The second point is one that is only conjecture and based on indirect information received and my own observations as an experienced human resource professional. I am a firm believer that a leader has the need to have their own people advising and guiding them. However, how you treat existing people when a change is made provides great insight into the character of the leader. While departures, both voluntary and involuntary do generally rise with the change at the top of an organization, the manner in which they are handled are important. Again, relationships matter and I always want to see people treated with dignity and respect. When you tout yourself as the world’s leading authority on HR, you damn well better have HR practices that match that mantra.

The third point is admittedly a point of personal hurt.  Yes, I am that member. While I do understand membership has its privileges, being ostracized in a manner that makes it appear that leadership in an organization is making personal attacks is, to me, an unmistakable sign that being challenged is threatening and that voices of dissent have no role. Professional responsibility requires us to adhere to the highest standards of ethical and professional behavior.

It’s this final point that has sealed it for me and prompted me to publish. Until substantive changes occur with the leadership of SHRM, I cannot in good conscience be part of the organization. As stated in the beginning, this hurts me to my core. I have grown as a professional because of SHRM. I am a better person because of SHRM. My life is a richer one because of SHRM.  Sadly, this growth, betterment, and richness is no longer worth the price. I will certainly miss some opportunities but at the end of the day, it is my own sense of dedication that will shift unless SHRM chooses to make some changes of its own.

I consider myself fortunate that I have a strong network of talented HR professionals that I can access as needed and that knowledge sharing among my colleagues is something that can happen without SHRM resources being available. No matter what organization I am involved with, I will always strive to share knowledge, provide support, and help advance the profession I love. Thank you friends, you are the best! It is all of you who deserve a letter devoted to love and dedication!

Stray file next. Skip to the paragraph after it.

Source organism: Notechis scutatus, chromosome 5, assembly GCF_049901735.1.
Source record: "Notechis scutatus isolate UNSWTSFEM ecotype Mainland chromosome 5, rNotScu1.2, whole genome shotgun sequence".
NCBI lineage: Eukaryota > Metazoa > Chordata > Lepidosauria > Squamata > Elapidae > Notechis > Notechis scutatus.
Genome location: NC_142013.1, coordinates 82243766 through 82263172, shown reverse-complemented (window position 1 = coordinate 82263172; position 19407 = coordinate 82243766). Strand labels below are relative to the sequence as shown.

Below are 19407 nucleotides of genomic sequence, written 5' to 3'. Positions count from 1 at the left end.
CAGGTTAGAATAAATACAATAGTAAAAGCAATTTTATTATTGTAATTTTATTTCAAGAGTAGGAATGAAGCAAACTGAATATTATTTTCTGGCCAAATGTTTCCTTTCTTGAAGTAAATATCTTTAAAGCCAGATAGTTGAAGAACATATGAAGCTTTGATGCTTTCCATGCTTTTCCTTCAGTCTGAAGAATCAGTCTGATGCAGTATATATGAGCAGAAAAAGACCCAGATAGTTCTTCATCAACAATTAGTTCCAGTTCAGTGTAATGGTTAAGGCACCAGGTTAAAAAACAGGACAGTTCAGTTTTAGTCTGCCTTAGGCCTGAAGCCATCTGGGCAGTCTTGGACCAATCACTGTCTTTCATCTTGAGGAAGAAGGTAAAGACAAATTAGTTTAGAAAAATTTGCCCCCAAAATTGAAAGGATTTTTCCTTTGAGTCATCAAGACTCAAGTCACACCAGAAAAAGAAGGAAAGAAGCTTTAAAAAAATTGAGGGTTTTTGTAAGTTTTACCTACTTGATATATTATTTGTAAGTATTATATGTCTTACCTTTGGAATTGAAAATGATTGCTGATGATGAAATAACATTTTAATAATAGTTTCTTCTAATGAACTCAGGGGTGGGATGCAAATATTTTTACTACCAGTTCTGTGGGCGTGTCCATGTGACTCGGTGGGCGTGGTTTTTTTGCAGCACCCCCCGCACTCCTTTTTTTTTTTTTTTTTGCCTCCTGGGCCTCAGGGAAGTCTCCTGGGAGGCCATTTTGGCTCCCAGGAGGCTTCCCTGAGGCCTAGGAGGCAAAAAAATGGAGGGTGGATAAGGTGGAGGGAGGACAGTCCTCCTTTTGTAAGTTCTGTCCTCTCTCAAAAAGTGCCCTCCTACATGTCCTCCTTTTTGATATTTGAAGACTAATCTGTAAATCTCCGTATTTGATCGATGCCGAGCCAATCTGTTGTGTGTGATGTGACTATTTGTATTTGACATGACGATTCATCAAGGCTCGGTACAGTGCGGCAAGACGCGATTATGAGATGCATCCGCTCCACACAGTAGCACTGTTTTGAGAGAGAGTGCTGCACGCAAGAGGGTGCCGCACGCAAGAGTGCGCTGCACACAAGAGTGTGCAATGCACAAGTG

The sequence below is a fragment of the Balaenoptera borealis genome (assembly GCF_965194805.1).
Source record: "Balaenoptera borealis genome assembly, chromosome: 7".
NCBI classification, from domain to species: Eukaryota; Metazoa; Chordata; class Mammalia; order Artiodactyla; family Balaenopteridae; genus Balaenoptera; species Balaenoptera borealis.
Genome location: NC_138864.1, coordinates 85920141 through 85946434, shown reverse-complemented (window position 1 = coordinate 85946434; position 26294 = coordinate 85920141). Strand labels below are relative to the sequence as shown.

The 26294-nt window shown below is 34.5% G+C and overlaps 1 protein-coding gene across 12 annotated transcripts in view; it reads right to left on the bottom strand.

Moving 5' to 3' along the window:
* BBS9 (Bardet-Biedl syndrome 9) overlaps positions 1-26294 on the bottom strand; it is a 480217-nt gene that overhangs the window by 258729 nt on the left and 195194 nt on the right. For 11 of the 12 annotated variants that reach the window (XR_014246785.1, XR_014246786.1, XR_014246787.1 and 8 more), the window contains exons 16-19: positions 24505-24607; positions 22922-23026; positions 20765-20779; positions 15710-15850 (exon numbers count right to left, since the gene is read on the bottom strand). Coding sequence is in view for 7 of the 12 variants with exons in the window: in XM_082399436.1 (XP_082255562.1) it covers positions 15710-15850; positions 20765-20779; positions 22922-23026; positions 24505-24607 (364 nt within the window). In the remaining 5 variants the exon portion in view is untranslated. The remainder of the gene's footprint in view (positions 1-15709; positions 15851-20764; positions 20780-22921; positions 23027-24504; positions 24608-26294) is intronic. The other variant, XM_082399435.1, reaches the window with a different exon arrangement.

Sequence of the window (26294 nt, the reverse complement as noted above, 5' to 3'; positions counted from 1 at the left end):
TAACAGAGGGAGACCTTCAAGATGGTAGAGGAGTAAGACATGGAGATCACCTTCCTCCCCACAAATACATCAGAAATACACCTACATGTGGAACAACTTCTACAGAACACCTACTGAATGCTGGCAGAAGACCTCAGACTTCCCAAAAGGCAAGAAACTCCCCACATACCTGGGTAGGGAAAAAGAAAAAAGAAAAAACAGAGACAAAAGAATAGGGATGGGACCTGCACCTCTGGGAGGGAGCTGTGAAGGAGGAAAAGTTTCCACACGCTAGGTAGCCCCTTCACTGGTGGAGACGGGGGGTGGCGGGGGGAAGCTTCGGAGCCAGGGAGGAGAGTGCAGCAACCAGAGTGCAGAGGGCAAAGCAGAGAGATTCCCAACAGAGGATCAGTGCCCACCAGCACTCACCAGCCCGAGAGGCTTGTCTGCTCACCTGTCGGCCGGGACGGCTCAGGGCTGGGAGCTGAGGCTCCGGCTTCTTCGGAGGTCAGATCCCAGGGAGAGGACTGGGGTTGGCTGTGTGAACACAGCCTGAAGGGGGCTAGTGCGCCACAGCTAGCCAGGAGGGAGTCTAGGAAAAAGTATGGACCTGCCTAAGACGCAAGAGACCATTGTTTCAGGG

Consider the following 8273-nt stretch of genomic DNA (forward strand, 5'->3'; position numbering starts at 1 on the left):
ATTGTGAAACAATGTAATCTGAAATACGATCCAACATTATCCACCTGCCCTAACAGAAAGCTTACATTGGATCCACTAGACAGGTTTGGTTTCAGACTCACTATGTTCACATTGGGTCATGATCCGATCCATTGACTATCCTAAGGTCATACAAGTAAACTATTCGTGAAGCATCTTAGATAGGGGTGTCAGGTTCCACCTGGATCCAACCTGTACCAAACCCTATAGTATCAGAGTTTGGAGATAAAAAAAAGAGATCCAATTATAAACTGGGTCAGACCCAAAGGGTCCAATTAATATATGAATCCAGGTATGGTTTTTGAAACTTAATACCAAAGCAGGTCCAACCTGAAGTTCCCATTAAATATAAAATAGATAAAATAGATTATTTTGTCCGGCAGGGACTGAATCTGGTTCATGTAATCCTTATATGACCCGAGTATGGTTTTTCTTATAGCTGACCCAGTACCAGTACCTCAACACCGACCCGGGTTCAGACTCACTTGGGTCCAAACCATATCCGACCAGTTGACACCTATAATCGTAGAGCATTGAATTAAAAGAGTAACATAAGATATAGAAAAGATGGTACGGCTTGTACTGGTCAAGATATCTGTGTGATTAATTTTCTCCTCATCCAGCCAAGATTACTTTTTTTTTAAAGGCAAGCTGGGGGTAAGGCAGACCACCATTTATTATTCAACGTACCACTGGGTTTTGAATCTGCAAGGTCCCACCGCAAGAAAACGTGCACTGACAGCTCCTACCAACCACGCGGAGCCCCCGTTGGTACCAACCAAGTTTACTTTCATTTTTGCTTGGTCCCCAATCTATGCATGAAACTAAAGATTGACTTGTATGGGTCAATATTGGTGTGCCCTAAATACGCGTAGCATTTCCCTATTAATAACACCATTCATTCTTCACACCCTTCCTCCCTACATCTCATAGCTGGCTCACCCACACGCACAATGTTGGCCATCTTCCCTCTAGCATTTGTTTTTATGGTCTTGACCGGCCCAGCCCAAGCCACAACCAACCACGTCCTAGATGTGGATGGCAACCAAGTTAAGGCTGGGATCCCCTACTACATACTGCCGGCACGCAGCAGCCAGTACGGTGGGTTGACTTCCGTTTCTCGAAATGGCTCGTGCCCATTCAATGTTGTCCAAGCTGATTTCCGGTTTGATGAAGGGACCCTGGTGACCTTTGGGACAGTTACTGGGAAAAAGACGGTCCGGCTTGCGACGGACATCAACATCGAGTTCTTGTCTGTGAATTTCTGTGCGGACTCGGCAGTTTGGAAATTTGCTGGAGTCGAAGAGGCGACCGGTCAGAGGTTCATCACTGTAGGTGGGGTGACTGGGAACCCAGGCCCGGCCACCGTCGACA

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9 Responses to A love letter, of sorts, to @SHRM

  1. Micole says:

    Thanks for sharing. Sending lots of positive vibes your way.

  2. John Jorgensen says:

    Well written and said Brad. I agree with most everything you have talked about. It is sad, at least for me, with some of the changes made at SHRM, both in some of the attitudes and changes made. Like you, I am a long time member (back to the ASPA days) and volunteer leader. Hopefully this may open a dialogue.

  3. Karl Ahlrichs says:

    Wow – i value your viewpoint and share some of your observations. Let me think through this…

    But thank you SO much for your transparency


  4. Marianne Steimle says:

    Very well said Brad. I am terribly disappointed with SRHRM and will think long and hard about renewing my membership in 2019. We need to make them hear us and membership dollars seem to be the only way to go.

  5. Gary Kushner says:

    I know this is spoken from both your head and your heart. I know your observations and conclusions are shared by many in our worldwide HR community. Thank you for your courage and sense of right and wrong.

    Let’s get together for a lunch when I’m back in April.

  6. Well written and heartfelt. You are legion

  7. Darryl Curson says:

    I share your sentiments. My decision to retire five years ago apparently was a timely one. Unfortunately, I did not see the future of the HR professional as one full of hope and promise and so I was eager to retire. As a former Chapter President, I was disappointed in the way that the SHRM Leadership was operating. Everything you wrote in your article is disturbing to me. SHRM is now political. SHRM has take sides. Not a good thing. Corruption has brought down what was once a great organization. Sad, very sad.

  8. Joe says:

    I participated in SHRM. Fortunately I did not experience much of what you have. I was fortunate to see warning signs displayed by leaders and members. For my first SHRM meeting, I was seated across members whom didn’t mind guests observe them shovel green beans into their mouths. I saw “leaders” who declined to check facts and figures. These same leaders shut down basic inquiries with, “That’s a great question.” (Yes, that’s why people whom desire to succeed inquire.)

    Too much demographical copy paste. Too much status quo. Only two things surprise me about your post: One, it took you 18 years to realize. These issues, especially discrimination, are as plain as day. Two, someone is actually speaking about these issues. HR is an exclusionary zone. You and I are a thousand miles distant Bradley. It’s the same here. The people whom you trusted are the same who both ignored and permit your excommunication.

  9. Veronica says:

    HR people are not known to be rebel rousers. However, we too have strong opinions about our own field that sometimes must be expressed. I think its healthy and I think it is what HR stands for in the United States. It should be valued by all of us in this profession. Thank you for your bravery and your comments. I appreciate it.